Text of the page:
Guest blog from Jeremy Morgan, international vice president, Lilly Diabetes
Diabetes is a global epidemic. We’ve said it before and we said it again at the 51st European Association for the Study of Diabetes (EASD) congress in Stockholm last week. But repeating it over and over has little impact unless it’s also accompanied by action, which was a prevailing theme at EASD last week.
EASD gave us some clues into the ways science is advancing in efforts to help people living with diabetes. An array of topics -- from optimized care to cardiovascular effects to next-generation delivery devices – provided the diabetes industry additional insight into this growing disease.
Ensuring a flourishing, competitive environment for our industry is a key part of the efforts to make a meaningful impact in the fight against diabetes. This year I was honoured to be named Vice-Chair of the Healthcare Council of The European Association for Bio-Industries (EuropaBio) trade group, for which industry competiveness is a key mission alongside raising awareness about biotechnology’s benefits and innovations: from health care to diagnostics to research and development.
For our own part, in the past 10 years, Lilly has doubled its overall R&D investment in Europe. Last year, we announced a five-year collaboration with the University of Surrey to study health outcomes in people with type 2 diabetes as we analyse the continuum of care. And we’ve partnered with the French biotech company Adocia in the development of new insulin.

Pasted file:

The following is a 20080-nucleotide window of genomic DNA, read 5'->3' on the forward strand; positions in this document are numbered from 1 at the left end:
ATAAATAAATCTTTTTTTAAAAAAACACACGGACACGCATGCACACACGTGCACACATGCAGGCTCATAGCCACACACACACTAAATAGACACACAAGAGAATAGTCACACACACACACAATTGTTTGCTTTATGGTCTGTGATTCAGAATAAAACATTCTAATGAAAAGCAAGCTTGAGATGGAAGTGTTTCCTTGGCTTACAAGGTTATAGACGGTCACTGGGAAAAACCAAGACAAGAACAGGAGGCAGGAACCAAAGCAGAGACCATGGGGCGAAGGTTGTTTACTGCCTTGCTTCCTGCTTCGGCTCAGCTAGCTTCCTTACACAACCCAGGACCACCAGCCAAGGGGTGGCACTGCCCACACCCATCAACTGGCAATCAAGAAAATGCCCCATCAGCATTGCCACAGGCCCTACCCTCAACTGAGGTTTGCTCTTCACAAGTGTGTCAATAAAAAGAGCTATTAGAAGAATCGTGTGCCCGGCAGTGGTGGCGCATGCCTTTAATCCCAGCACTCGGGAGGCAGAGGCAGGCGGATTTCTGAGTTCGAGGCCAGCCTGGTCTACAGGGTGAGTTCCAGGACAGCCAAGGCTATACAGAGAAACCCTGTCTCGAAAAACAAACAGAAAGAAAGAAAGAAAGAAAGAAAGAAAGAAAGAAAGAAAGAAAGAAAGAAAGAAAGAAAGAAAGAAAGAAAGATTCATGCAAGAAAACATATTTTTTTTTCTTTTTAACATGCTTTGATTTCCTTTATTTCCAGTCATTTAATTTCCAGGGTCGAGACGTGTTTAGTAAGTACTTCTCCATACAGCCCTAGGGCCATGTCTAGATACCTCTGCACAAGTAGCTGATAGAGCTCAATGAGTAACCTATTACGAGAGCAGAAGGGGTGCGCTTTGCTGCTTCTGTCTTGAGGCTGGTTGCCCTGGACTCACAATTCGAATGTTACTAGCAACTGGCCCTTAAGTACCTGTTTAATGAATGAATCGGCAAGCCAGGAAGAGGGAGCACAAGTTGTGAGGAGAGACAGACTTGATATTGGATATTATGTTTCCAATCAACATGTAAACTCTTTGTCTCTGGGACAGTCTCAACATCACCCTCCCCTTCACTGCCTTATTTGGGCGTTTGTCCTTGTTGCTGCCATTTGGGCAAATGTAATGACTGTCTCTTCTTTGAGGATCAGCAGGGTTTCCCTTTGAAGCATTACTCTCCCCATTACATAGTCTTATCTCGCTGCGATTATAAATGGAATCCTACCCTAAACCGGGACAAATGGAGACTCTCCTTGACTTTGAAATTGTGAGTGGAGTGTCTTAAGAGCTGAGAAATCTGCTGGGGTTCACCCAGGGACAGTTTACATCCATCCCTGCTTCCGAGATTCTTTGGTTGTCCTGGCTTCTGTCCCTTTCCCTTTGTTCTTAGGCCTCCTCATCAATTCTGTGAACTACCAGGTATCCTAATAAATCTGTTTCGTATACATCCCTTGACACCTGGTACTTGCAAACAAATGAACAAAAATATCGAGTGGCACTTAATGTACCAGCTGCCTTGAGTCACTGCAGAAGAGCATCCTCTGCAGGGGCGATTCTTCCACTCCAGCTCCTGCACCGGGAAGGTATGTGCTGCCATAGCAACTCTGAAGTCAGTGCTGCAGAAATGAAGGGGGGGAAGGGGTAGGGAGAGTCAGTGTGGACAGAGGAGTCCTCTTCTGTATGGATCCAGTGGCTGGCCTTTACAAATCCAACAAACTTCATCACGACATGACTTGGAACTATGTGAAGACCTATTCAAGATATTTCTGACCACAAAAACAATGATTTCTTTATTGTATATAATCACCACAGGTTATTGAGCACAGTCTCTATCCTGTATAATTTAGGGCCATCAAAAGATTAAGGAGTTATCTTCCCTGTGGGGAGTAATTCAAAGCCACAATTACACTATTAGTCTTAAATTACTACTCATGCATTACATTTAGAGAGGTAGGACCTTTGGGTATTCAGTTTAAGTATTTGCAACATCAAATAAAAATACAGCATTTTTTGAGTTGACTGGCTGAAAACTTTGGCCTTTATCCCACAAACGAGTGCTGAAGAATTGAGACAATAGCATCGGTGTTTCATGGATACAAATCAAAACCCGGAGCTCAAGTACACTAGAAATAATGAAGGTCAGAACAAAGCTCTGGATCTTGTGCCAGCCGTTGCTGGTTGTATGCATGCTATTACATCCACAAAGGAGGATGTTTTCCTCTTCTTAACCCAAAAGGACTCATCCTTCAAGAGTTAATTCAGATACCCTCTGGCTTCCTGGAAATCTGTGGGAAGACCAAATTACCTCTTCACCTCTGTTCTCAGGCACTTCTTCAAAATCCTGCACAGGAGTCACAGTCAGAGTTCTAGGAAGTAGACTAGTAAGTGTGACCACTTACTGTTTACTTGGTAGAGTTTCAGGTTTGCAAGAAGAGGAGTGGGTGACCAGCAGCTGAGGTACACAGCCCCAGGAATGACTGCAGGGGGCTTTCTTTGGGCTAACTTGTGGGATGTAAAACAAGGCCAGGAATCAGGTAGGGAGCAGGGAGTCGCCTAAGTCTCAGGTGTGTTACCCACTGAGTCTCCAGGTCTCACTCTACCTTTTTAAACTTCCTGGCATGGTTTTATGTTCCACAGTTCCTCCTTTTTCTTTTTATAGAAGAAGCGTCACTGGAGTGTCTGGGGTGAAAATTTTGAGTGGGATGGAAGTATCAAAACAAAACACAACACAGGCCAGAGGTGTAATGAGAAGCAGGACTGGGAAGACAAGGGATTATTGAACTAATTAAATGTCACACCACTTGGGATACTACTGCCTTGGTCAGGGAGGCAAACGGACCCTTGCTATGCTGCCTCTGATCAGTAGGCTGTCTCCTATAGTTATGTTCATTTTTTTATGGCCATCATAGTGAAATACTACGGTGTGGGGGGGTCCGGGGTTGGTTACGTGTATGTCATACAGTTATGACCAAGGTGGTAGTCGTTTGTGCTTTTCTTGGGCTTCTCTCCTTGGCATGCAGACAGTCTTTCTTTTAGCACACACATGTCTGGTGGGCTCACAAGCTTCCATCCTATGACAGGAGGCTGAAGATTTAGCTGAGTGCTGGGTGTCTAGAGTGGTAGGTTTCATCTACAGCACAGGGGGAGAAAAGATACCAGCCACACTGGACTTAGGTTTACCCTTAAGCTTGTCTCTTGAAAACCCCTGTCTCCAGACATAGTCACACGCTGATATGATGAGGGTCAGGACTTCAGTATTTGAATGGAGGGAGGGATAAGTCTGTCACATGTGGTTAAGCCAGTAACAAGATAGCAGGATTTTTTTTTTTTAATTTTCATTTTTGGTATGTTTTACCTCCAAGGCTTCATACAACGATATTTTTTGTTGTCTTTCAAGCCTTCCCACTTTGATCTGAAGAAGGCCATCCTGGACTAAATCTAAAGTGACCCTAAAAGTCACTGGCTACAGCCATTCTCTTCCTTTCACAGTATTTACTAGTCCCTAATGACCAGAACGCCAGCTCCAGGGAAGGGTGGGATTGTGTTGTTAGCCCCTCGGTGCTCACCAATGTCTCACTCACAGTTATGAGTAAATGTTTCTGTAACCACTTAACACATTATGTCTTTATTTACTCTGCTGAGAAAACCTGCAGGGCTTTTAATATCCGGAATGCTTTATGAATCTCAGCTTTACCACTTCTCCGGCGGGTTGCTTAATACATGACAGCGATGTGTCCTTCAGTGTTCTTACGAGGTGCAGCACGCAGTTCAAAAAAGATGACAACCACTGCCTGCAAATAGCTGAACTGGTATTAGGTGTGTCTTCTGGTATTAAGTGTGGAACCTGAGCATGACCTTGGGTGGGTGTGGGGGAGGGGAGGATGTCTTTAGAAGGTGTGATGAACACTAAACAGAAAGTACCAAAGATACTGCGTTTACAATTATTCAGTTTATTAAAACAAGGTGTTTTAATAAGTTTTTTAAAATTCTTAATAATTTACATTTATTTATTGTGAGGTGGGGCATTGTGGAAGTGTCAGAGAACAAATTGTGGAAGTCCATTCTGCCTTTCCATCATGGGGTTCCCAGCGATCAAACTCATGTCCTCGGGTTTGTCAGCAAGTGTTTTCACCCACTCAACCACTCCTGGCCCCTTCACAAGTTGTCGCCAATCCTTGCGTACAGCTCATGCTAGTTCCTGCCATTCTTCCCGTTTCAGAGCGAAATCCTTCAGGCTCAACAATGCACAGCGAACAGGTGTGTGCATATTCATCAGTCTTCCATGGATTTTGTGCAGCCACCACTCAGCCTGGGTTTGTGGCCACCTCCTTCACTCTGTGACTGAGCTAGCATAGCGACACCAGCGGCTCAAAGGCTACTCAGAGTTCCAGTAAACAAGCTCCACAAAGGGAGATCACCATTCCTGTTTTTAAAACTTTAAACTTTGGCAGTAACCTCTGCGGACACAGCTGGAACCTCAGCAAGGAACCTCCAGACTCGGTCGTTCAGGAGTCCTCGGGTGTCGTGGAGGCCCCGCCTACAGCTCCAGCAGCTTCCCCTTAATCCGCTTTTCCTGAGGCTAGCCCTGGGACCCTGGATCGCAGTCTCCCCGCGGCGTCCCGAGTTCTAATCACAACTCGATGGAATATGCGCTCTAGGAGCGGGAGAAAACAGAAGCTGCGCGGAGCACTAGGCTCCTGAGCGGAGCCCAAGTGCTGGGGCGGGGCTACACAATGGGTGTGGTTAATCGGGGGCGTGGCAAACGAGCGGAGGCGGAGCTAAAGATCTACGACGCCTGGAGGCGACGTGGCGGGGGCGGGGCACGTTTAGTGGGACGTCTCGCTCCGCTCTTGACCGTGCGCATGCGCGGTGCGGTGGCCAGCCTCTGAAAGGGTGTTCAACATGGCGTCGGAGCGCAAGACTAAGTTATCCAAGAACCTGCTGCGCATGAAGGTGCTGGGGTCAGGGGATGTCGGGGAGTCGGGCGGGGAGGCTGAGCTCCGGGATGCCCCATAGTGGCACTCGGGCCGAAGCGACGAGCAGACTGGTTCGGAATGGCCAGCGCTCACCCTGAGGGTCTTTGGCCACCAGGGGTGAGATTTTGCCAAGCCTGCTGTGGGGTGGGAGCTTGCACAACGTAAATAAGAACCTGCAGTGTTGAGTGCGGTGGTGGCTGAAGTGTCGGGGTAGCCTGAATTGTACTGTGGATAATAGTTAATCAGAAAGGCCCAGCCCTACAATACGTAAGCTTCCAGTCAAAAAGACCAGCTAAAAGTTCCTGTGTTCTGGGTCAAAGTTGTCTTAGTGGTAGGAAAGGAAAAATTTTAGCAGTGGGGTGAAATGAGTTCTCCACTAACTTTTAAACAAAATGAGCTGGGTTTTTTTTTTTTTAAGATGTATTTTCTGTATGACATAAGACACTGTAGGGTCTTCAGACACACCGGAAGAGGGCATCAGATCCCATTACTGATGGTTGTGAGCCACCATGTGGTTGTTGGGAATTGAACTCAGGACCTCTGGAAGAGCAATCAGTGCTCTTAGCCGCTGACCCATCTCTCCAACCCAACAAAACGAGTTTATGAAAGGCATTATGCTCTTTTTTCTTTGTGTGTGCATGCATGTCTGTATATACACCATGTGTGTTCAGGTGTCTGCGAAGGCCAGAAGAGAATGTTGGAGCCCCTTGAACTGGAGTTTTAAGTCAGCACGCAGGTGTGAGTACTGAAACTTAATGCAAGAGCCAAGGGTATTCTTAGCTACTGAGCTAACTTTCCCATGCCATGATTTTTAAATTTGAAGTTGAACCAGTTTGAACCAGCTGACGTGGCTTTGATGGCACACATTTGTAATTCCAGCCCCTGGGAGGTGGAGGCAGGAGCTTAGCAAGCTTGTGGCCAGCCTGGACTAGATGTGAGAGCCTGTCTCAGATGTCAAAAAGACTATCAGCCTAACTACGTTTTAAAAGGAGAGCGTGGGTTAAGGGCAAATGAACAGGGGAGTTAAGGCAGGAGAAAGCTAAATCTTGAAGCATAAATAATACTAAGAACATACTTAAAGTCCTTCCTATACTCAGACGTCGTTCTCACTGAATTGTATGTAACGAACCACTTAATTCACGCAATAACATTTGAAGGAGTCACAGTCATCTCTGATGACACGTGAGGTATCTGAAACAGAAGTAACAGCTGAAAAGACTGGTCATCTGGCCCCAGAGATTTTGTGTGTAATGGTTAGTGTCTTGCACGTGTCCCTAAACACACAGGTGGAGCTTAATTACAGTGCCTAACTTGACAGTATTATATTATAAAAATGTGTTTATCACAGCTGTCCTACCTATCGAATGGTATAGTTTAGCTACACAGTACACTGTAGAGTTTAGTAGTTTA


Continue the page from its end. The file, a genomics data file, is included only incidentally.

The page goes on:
The European Union is doing its part, too. One example is the Joint Action on Chronic Diseases and Healthy Ageing (JA-CHRODIS), a European partnership that focuses on identifying, sharing and implementing best practices across a variety of health issues, including diabetes. This joint action also includes a pilot on the management of diabetes and its multiple co-morbidities. The JA-CHRODIS is comprised of 60 partners from 26 member states and is an example of the kind of pre-emptive approach necessary in combating chronic diseases.
The prevalence of diabetes requires a global, proactive response. More than 50 million Europeans today have diabetes. The World Health Assembly predicts that number will grow to 70 million by 2035. But these are not just numbers; they’re people. At Lilly, we aim to make life better for people with diabetes. But our work is not done. The industry’s work is not done. Europe’s work is not done.
Diabetes is a global epidemic. The prevalence numbers are growing. However, with current treatment and ongoing research, we know that the important work will continue as well.